Mimi Hammill is a surface pattern designer but this wasn’t her first choice of career. Mimi was encouraged to study “proper subjects” at school and ended up pursuing a career as a dentist before falling into the creative industries via a prize-winning silk scarf.
So what is a surface pattern designer?
Put simply, I make patterns that decorate stuff. There are patterns on practically everything – your pencil case, your t-shirt, your notebook, your bedcover, your sofa – patterns are everywhere. Take a look around you just now… do you see some patterns? Somebody, somewhere designed all of ‘em. So far I’ve put my designs on stationery, leggings, fabrics, silk scarves, bags, cushions, wrapping paper, business cards, websites, even recently on a carpet. I work predominantly using software called Adobe Illustrator.
Surface design wasn’t my first choice of career.
I was fortunate enough to go to a big fee-paying school. But I studied GCSE Art in a shamefully feeble art department. Because despite being well respected and (presumably) well financed, at the time my school placed very little value on creative qualifications. At 15, when I had to choose subjects for A-level, I wanted to study Maths, Art and Biology. But I was told that it wasn’t possible: Maths and Art were taught at the same time so it was one or the other. End. Of. Discussion. I was encouraged to drop Art (“you can draw pretty pictures in your spare time!”) and so I studied Maths, Biology and Chemistry. I ended up leaving school with good enough grades to start a degree in dentistry. Great for the school statistics I imagine. Not so great for me.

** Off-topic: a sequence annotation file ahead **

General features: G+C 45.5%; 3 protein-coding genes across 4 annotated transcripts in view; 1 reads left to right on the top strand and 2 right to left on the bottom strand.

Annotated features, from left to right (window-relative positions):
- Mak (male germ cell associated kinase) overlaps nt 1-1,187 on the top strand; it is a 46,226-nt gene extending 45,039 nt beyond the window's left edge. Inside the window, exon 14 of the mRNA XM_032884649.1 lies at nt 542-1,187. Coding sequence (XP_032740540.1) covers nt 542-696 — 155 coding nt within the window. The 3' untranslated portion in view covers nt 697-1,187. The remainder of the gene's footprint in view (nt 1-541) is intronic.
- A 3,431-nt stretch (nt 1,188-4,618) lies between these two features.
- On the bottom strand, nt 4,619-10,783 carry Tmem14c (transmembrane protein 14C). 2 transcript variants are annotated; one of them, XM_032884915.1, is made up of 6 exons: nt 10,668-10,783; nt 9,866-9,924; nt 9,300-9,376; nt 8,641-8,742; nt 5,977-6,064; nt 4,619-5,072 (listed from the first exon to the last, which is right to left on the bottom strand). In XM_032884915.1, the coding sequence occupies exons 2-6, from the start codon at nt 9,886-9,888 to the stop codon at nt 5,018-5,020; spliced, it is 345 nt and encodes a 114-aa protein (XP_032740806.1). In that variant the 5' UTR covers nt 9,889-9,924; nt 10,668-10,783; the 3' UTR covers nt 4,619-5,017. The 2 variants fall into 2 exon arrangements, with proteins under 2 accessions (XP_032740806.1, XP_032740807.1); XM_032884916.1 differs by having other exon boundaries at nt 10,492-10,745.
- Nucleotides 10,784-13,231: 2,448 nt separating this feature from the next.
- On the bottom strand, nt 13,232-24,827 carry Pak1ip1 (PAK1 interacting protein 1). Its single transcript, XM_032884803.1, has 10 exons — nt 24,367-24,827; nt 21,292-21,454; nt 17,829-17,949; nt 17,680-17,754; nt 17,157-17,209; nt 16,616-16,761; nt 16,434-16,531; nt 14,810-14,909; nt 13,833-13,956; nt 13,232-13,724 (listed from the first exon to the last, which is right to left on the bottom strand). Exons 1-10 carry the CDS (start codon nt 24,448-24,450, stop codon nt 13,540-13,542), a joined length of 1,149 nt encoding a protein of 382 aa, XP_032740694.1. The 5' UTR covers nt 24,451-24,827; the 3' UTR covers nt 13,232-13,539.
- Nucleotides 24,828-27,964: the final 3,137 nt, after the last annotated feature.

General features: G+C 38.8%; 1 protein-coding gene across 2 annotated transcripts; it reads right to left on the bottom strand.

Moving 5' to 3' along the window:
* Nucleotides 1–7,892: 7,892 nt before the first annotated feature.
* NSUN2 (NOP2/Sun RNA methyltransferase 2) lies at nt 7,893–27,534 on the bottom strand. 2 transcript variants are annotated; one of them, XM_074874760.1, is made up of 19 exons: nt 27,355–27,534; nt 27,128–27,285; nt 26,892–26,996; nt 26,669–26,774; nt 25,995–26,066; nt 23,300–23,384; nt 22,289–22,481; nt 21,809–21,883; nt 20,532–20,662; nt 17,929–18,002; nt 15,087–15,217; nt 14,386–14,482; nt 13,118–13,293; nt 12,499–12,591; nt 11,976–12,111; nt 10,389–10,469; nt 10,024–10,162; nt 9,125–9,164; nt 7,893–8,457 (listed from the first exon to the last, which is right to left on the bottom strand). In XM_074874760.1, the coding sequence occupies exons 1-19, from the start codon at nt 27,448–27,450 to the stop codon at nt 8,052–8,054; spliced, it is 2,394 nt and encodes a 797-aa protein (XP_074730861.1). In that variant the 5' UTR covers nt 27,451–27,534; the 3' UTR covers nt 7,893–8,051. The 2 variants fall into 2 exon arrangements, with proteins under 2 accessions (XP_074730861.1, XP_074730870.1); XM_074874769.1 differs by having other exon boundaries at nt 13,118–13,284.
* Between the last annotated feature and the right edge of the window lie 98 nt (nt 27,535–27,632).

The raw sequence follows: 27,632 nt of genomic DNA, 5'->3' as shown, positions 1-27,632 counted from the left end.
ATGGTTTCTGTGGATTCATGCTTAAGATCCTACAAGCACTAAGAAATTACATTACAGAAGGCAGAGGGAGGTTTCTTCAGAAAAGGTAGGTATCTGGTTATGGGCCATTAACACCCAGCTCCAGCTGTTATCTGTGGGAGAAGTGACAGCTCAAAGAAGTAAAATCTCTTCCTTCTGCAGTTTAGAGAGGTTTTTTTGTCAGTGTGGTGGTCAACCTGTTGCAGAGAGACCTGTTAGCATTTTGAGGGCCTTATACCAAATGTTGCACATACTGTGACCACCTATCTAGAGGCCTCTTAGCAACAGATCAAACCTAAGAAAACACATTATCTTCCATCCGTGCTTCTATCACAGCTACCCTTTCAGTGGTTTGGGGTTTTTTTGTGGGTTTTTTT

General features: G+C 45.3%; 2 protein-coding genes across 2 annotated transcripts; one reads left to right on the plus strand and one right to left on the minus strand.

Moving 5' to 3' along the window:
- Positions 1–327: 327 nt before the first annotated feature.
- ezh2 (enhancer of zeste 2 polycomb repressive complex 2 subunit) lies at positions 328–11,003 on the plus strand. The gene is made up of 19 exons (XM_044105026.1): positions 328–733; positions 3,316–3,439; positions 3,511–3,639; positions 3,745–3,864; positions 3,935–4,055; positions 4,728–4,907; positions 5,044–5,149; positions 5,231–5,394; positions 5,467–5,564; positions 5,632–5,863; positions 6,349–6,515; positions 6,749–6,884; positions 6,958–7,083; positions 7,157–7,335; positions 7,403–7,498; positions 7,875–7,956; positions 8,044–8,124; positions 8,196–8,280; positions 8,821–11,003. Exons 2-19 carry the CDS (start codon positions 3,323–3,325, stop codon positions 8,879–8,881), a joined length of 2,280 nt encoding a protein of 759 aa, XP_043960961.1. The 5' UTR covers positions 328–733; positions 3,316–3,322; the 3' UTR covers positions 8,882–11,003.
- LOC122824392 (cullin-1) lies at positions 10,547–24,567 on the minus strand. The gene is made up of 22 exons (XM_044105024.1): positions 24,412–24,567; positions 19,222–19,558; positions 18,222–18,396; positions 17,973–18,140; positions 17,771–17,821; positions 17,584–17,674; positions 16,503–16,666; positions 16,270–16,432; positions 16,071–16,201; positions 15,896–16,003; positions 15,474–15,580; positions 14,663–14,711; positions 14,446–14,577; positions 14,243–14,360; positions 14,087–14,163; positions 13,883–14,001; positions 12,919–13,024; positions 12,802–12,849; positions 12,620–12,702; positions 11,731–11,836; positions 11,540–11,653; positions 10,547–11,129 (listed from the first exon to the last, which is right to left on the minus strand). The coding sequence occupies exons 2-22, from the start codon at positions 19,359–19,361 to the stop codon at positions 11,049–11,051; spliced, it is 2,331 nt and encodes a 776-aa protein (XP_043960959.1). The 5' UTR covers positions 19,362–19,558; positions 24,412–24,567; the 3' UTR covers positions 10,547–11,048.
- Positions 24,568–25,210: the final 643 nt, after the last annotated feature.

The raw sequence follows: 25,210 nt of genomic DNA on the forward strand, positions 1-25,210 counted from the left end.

From Dentist to Design…
I graduated with two degrees, BDS and BSc (Dent.Sci), and started working in an NHS dental surgery, like everyone else in my year. But it was barely nine months before I quit. My purely science-based education at school had lead to a vocational qualification and a clinical career that I absolutely hated, and it was making me anxious and depressed. After quitting dentistry I moved to London, went to evening classes to learn proofreading, and got a job as a health editor for a medical company called Bupa. It was a much better fit for me and I was really pleased that I was able to use my clinical knowledge in a different environment. At Bupa we hired brilliant freelance designers to create beautiful page layouts for our customer magazines. I loved watching them sketch out graphics and manipulate illustrations, and I always tried to get on the projects where I could work closely with them.
Fast forward a few years and I was married with young children and living in a new city with no medical publishing opportunities to speak of. I fell across a blog talking about this thing called print-on-demand: it listed all these sites where anybody could upload artwork and turn it into printed fabric or wallpaper. Anybody! And apparently the go-to software was called Adobe Illustrator, which is what I remembered the designers at Bupa using. So during the evenings and my baby’s naptimes I studied Adobe’s Creative Suite through an online school based in California. Six months later I entered a competition to design a silk scarf, and I won it! I remember running up and down the stairs screaming with excitement before sitting down to tell my husband that it was time for me to call HM Revenue & Customs, because I’d just earned some money from my new job.
There are always challenges… its part of the journey.
The biggest challenge was undoubtedly taking the plunge and quitting a well-paid, respected “proper” career when everyone around me appeared to be succeeding at it. A professor at uni who knew that I was applying for different jobs (in an effort to escape dental school) said to me: “The trouble is that you just think you’re more interesting than the rest of us. You’re not, so get over yourself.” With hindsight it was a very damaging thing to say to a vulnerable student, and very far from the truth.